It has been revealed that audit firm KPMG raised concerns that Forge Group may have been trading insolvent a week before the company’s collapse.
Former board members have told receivers KordaMentha a board meeting on February 6 was the first they had heard the company may be in breach of corporate laws.
Non-executive director Julie Beeby said at the meeting, fellow director John O'Connor flagged advice from KPMG on reporting the problems it was having at two massive contracts to the corporate regulator.
"Specifically, KPMG sought clarification from management regarding its cash flow forecast in light of the insolvency provisions of the Corporations Act," Beeby said.
"This was the first I had heard about this matter."
Forge called in administrators on February 11 after ANZ Bank withdrew its support for the embattled company.
As part the investigation into the collapse, administrator Ferrier Hodgson are looking into whether the company was trading insolvent.
It is also investigating decisions made by Forge’s directors before the collapse, including the payment of bonuses to directors.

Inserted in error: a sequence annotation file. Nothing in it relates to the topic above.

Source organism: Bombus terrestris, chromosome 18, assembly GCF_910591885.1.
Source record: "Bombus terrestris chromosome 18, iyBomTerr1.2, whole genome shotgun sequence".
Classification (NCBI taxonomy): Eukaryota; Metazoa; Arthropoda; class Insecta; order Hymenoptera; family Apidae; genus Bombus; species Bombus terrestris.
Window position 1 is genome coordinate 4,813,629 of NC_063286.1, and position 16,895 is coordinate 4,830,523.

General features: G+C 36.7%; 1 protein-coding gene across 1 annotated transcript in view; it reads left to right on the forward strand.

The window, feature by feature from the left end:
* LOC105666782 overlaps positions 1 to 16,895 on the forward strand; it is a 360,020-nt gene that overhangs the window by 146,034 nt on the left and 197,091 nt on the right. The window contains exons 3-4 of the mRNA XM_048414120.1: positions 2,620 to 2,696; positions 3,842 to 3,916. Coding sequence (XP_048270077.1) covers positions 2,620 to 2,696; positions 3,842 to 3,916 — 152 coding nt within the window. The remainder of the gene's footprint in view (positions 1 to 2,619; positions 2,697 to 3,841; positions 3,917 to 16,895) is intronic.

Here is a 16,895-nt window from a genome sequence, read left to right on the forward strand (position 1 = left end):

It says Forge went into crisis mode in November after posting a market capitalisation of almost $600m a year ago and posting a net profit after tax for FY2013 of $62 million.
In November Forge told investors it expected profits to be well below guidance this financial year, revealing a $127 million write down which it attributed to two power station projects.
At the time the company said an internal review had "identified concerns in relation to the underperformance" in relation to its $420 million Diamantina contract in Queensland and its $150 million contract with Rio Tinto at the West Angelas iron ore mine in Western Australia.
Forge owes around $800 million to creditors, with between $45 and $50 million of those debts are owed to around 1,600 sacked workers.
Forge director Grahame White said the board requested chief financial officer Donald Montgomery explain to KPMG an ongoing solvency review process the board had undertaken on the advice of lawyers Herbert Smith Freehills.
However Forge corporate services chief executive Mark Rankmore said the law firm advised directors the company was not insolvent, The West Australian reported.
Rankmore also stated that just four days before the collapse, he thought:
"ANZ were positive that the financial support would continue to enable the hold- ing company to complete a takeover transaction and/or recapitalisation".
Beeby also said ANZ’s announcement came as a surprise.
She said that apart from the Australian Tax Office she could not recall reports of creditors asking for payments.